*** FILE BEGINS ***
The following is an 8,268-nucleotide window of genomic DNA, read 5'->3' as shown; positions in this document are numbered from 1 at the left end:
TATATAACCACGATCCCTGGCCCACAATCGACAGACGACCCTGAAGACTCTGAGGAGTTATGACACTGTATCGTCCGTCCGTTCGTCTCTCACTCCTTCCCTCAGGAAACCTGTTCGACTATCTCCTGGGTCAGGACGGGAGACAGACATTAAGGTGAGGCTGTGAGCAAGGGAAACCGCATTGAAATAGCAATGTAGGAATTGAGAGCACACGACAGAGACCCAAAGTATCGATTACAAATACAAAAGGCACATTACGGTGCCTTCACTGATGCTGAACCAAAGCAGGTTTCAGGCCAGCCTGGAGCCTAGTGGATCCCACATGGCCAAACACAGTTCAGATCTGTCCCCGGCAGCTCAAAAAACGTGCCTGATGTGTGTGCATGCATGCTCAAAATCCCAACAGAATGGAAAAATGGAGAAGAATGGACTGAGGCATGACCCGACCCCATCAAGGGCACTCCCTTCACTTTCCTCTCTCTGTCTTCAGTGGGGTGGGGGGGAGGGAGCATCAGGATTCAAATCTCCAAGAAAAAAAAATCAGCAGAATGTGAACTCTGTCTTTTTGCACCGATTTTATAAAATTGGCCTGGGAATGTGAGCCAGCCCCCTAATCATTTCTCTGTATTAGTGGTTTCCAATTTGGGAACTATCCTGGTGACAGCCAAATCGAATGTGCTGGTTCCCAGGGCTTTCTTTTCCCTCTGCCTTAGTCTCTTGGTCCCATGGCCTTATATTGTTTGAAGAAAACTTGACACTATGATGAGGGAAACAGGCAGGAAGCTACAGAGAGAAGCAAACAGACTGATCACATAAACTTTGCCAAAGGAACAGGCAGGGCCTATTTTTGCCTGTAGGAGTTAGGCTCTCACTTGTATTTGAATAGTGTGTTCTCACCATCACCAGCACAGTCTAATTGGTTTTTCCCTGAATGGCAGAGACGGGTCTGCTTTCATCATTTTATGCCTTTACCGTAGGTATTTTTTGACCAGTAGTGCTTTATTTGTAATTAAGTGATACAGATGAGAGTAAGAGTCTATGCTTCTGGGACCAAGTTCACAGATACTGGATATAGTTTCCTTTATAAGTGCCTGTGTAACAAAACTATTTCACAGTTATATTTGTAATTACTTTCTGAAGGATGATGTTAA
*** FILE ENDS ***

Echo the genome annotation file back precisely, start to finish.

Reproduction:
The following is an 8,268-nucleotide window of genomic DNA, read 5'->3' as shown; positions in this document are numbered from 1 at the left end:
TATATAACCACGATCCCTGGCCCACAATCGACAGACGACCCTGAAGACTCTGAGGAGTTATGACACTGTATCGTCCGTCCGTTCGTCTCTCACTCCTTCCCTCAGGAAACCTGTTCGACTATCTCCTGGGTCAGGACGGGAGACAGACATTAAGGTGAGGCTGTGAGCAAGGGAAACCGCATTGAAATAGCAATGTAGGAATTGAGAGCACACGACAGAGACCCAAAGTATCGATTACAAATACAAAAGGCACATTACGGTGCCTTCACTGATGCTGAACCAAAGCAGGTTTCAGGCCAGCCTGGAGCCTAGTGGATCCCACATGGCCAAACACAGTTCAGATCTGTCCCCGGCAGCTCAAAAAACGTGCCTGATGTGTGTGCATGCATGCTCAAAATCCCAACAGAATGGAAAAATGGAGAAGAATGGACTGAGGCATGACCCGACCCCATCAAGGGCACTCCCTTCACTTTCCTCTCTCTGTCTTCAGTGGGGTGGGGGGGAGGGAGCATCAGGATTCAAATCTCCAAGAAAAAAAAATCAGCAGAATGTGAACTCTGTCTTTTTGCACCGATTTTATAAAATTGGCCTGGGAATGTGAGCCAGCCCCCTAATCATTTCTCTGTATTAGTGGTTTCCAATTTGGGAACTATCCTGGTGACAGCCAAATCGAATGTGCTGGTTCCCAGGGCTTTCTTTTCCCTCTGCCTTAGTCTCTTGGTCCCATGGCCTTATATTGTTTGAAGAAAACTTGACACTATGATGAGGGAAACAGGCAGGAAGCTACAGAGAGAAGCAAACAGACTGATCACATAAACTTTGCCAAAGGAACAGGCAGGGCCTATTTTTGCCTGTAGGAGTTAGGCTCTCACTTGTATTTGAATAGTGTGTTCTCACCATCACCAGCACAGTCTAATTGGTTTTTCCCTGAATGGCAGAGACGGGTCTGCTTTCATCATTTTATGCCTTTACCGTAGGTATTTTTTGACCAGTAGTGCTTTATTTGTAATTAAGTGATACAGATGAGAGTAAGAGTCTATGCTTCTGGGACCAAGTTCACAGATACTGGATATAGTTTCCTTTATAAGTGCCTGTGTAACAAAACTATTTCACAGTTATATTTGTAATTACTTTCTGAAGGATGATGTTAA